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Nearly four years after the Varsity Blues scandal rocked headlines, laying bare the sleazy lengths that status-obsessed parents—including Hollywood stars Felicity Huffman and Lori Loughlin—were willing to go to to get their kids into elite colleges, the so-called “mastermind” of the scheme, William “Rick” Singer, was finally sentenced in a Boston courthouse today.
Singer, who is no longer flashing his über-tanned abs on a paddle board in Newport Beach, California, while living in a five-bedroom mansion, but residing in a trailer park in St. Petersburg, Florida, was sentenced to three-and-a-half years in prison and three years of supervised release, splitting the difference between what his legal team recommended (no more than six months behind bars) and what prosecutors were angling for (six years).
The jail term is significantly lower than the 65 years that prosecutors were asking for when I was reporting my book about the scandal, Guilty Admissions, mainly because Singer ended up being such an incredibly game cooperating witness to the government, which charged him with money laundering; racketeering conspiracy; conspiracy to defraud the U.S. government; and obstruction of justice. (He pled guilty to the charges.) By helping the government reel in dozens of parents, reminding them in wire-tapped phone calls of how they had paid him huge sums of money—made out to Singer’s phony charity—to help their children earn acceptance letters to schools like Stanford, Yale and Georgetown, Singer shaved off time in the slammer.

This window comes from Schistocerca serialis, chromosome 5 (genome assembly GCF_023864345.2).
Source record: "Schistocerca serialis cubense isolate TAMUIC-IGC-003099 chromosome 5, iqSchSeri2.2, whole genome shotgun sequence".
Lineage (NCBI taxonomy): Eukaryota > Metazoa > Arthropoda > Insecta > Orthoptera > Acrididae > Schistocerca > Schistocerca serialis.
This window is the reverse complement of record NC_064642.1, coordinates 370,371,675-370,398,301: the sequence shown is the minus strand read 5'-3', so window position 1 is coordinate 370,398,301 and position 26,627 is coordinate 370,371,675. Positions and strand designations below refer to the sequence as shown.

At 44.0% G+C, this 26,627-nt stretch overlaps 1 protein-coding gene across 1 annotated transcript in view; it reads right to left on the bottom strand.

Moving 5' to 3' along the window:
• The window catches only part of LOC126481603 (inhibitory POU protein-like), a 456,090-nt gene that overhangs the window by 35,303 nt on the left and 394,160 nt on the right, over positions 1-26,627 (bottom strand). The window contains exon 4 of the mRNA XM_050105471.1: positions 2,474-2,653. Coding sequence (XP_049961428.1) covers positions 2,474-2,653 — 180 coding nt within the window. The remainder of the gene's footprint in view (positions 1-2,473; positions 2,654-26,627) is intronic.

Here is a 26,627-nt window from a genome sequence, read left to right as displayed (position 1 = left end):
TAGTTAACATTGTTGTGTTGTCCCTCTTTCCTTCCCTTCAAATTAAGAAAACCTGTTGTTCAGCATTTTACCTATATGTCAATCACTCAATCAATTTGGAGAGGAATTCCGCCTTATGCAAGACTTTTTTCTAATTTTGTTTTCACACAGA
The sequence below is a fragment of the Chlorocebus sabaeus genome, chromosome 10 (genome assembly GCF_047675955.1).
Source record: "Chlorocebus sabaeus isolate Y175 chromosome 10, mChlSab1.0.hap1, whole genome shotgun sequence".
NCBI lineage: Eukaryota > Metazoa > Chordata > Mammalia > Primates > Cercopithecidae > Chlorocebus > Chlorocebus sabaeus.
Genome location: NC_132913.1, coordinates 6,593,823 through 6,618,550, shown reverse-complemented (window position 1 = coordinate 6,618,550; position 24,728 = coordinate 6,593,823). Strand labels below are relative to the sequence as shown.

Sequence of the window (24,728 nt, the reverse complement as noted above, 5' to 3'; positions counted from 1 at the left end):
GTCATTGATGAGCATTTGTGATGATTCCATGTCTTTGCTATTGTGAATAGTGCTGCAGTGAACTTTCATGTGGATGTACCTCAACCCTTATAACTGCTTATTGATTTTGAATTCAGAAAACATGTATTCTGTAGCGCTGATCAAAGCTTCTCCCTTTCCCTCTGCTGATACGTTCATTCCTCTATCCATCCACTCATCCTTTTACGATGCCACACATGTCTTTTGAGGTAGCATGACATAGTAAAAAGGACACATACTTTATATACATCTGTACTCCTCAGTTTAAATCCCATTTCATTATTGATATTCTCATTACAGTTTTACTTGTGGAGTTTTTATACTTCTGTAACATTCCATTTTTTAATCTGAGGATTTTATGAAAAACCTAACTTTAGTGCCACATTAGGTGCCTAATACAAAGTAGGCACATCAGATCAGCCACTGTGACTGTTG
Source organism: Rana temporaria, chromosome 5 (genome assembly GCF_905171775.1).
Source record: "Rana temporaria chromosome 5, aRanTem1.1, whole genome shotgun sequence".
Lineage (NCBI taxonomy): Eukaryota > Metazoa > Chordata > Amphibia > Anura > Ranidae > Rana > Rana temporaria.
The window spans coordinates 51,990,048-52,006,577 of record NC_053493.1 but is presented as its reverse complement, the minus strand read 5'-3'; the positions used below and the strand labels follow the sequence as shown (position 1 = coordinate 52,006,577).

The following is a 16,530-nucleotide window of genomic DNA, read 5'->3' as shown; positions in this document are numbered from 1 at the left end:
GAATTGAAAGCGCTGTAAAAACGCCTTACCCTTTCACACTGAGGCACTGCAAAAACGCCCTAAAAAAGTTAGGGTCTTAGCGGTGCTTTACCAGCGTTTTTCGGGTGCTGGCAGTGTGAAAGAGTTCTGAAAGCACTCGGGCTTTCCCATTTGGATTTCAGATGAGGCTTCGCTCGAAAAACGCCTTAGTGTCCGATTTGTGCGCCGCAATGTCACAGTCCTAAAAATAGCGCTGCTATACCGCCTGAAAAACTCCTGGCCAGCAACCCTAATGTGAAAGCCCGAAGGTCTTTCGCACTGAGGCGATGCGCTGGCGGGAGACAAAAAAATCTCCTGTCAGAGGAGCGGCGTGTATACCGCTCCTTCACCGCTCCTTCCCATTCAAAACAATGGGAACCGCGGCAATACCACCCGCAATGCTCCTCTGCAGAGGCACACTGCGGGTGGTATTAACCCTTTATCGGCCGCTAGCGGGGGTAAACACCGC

But Singer’s relatively mild comeuppance for a crime that enraged the nation, inciting another heated round of debate over the inequities of higher education, made Wednesday’s ruling more of a shrug-worthy anticlimax as opposed to a sizzling grande finale to the saga. (Almost all of the 50-plus participants in the scandal have already pled guilty and been sentenced. One parent was pardoned by President Trump and only one parent who took the case to trial was found not guilty.)
This was no Bernie Madoff, let-him-rot-in-jail ending. Granted, nor was Varsity Blues a $64 billion Ponzi scheme—in the end, Singer netted just over $25 million for faking sports resumes and bribing coaches to get students admitted to schools as fake athletes; his other “side door” approach was to have kids take the ACT/SAT in testing centers where he was paying off proctors and having his own standardized test “ace,” Mark Riddell, correct the students’ answers after they’d taken the test.
But perhaps the bigger letdown of his sentence is that it reminds us that the infuriatingly opaque, and unequal, world of college admissions hasn’t changed all that much post-Varsity Blues. Sure, many universities have implemented more checks and balances in their athletic departments, making it harder for a YouTuber like Olivia Jade to be passed off as a star rower. But in a sign of the heavy resistance that faces any meaningful changes to the status quo, when California lawmakers attempted to pass bills that would have brought more transparency and control over the college admissions system—for example, providing more scrutiny of special admissions cases for athletes, and regulating the (completely unregulated) profession of independent college counselors, private universities lobbied hard. The end result was a watered down bill that forces California colleges and universities to report the number of legacy students they admit every year.